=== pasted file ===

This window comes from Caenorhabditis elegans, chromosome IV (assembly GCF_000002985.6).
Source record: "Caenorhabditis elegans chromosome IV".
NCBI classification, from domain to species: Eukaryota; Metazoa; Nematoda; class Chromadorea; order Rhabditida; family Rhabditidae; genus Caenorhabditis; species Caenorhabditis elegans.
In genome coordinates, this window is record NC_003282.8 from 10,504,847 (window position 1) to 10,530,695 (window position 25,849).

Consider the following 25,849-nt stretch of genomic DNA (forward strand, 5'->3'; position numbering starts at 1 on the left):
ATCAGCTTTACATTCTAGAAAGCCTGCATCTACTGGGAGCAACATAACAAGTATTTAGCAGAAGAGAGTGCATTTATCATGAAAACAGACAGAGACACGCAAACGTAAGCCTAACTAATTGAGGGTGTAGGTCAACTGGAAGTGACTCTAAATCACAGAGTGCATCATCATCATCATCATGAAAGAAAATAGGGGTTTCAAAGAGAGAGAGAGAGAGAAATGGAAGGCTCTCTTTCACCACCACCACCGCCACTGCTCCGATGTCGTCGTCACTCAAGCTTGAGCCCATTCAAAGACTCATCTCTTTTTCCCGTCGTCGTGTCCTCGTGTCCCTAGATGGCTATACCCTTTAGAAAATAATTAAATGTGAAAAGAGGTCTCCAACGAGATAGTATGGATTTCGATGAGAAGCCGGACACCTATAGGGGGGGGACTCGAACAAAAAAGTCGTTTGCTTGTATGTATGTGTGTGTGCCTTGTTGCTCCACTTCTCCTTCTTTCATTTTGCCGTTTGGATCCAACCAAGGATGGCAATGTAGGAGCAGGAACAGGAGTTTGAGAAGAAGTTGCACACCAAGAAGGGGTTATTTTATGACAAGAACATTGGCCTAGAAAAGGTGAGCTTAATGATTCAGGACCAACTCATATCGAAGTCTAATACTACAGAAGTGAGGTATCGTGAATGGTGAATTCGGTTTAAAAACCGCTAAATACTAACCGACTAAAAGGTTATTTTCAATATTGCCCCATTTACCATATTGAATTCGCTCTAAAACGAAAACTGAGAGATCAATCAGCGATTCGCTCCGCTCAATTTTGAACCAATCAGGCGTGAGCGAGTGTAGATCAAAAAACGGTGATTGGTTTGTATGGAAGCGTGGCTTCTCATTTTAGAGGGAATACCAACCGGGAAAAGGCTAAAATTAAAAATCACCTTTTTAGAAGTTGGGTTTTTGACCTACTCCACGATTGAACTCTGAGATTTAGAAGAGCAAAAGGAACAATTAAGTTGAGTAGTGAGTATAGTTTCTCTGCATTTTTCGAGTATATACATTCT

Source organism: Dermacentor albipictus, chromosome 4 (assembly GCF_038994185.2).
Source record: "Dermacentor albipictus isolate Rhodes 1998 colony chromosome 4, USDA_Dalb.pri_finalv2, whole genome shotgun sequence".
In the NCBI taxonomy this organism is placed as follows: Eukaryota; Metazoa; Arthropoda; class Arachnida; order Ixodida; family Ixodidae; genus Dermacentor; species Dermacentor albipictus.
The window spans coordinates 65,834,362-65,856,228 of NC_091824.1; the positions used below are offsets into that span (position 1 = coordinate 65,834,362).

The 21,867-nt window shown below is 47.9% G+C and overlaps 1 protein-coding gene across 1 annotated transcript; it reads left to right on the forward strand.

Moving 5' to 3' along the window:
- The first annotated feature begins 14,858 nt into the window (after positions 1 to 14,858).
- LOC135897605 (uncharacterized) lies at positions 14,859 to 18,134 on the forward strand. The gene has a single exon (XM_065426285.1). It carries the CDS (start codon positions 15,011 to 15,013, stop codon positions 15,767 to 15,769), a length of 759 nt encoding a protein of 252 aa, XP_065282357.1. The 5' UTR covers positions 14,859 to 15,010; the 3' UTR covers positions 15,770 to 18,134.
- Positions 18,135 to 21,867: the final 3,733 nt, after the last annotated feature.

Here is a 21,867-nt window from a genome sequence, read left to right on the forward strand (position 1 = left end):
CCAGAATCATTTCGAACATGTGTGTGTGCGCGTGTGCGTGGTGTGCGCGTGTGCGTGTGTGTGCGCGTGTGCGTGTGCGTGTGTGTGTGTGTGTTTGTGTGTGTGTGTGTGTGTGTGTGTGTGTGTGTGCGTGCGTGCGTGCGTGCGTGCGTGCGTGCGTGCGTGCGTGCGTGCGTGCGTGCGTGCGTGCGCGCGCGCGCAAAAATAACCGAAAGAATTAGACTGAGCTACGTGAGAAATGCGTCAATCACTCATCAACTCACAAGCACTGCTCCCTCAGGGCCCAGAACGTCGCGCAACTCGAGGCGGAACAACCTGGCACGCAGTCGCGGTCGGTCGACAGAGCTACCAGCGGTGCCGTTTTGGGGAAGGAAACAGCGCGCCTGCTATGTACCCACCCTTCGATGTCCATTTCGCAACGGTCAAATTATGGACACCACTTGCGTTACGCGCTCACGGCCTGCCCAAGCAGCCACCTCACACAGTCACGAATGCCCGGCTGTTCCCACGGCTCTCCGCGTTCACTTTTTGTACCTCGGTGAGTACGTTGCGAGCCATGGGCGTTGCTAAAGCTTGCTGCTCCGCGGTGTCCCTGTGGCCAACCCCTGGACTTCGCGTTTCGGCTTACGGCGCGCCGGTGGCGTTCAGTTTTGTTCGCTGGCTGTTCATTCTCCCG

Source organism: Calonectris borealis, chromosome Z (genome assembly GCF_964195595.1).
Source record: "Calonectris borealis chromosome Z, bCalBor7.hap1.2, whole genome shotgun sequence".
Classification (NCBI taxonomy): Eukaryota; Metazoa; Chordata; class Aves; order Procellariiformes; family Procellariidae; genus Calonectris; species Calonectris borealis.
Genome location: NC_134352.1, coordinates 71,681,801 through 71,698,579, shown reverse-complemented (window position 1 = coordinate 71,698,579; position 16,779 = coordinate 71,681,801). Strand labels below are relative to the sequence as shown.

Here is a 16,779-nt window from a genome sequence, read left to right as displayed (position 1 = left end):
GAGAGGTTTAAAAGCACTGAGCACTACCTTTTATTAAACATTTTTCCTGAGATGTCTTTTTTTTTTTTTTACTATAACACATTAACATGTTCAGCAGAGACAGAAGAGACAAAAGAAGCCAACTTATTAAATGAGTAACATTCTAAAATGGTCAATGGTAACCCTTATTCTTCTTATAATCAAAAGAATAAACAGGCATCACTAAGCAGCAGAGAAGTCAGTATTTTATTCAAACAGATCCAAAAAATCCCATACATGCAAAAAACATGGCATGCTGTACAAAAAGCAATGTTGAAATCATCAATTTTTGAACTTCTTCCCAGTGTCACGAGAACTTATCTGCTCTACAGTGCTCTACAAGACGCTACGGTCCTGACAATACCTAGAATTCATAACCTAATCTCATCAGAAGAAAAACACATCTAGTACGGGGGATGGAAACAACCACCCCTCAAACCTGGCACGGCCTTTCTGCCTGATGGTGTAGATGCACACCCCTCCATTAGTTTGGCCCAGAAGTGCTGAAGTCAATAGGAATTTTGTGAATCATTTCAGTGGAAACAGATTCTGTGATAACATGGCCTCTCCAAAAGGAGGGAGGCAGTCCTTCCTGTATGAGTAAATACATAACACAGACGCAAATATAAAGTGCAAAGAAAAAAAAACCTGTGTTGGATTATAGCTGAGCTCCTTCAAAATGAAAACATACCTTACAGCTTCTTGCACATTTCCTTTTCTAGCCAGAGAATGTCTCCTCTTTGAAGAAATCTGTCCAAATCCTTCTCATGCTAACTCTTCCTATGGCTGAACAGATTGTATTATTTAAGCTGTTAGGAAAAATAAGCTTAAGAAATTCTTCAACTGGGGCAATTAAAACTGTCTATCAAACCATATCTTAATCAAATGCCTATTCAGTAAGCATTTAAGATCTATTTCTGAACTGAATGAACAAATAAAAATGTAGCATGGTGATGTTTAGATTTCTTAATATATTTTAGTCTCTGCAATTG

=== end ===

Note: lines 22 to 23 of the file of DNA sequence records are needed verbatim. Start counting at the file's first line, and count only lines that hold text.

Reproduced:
Here is a 16,779-nt window from a genome sequence, read left to right as displayed (position 1 = left end):
GAGAGGTTTAAAAGCACTGAGCACTACCTTTTATTAAACATTTTTCCTGAGATGTCTTTTTTTTTTTTTTACTATAACACATTAACATGTTCAGCAGAGACAGAAGAGACAAAAGAAGCCAACTTATTAAATGAGTAACATTCTAAAATGGTCAATGGTAACCCTTATTCTTCTTATAATCAAAAGAATAAACAGGCATCACTAAGCAGCAGAGAAGTCAGTATTTTATTCAAACAGATCCAAAAAATCCCATACATGCAAAAAACATGGCATGCTGTACAAAAAGCAATGTTGAAATCATCAATTTTTGAACTTCTTCCCAGTGTCACGAGAACTTATCTGCTCTACAGTGCTCTACAAGACGCTACGGTCCTGACAATACCTAGAATTCATAACCTAATCTCATCAGAAGAAAAACACATCTAGTACGGGGGATGGAAACAACCACCCCTCAAACCTGGCACGGCCTTTCTGCCTGATGGTGTAGATGCACACCCCTCCATTAGTTTGGCCCAGAAGTGCTGAAGTCAATAGGAATTTTGTGAATCATTTCAGTGGAAACAGATTCTGTGATAACATGGCCTCTCCAAAAGGAGGGAGGCAGTCCTTCCTGTATGAGTAAATACATAACACAGACGCAAATATAAAGTGCAAAGAAAAAAAAACCTGTGTTGGATTATAGCTGAGCTCCTTCAAAATGAAAACATACCTTACAGCTTCTTGCACATTTCCTTTTCTAGCCAGAGAATGTCTCCTCTTTGAAGAAATCTGTCCAAATCCTTCTCATGCTAACTCTTCCTATGGCTGAACAGATTGTATTATTTAAGCTGTTAGGAAAAATAAGCTTAAGAAATTCTTCAACTGGGGCAATTAAAACTGTCTATCAAACCATATCTTAATCAAATGCCTATTCAGTAAGCATTTAAGATCTATTTCTGAACTGAATGAACAAATAAAAATGTAGCATGGTGATGTTTAGATTTCTTAATATATTTTAGTCTCTGCAATTG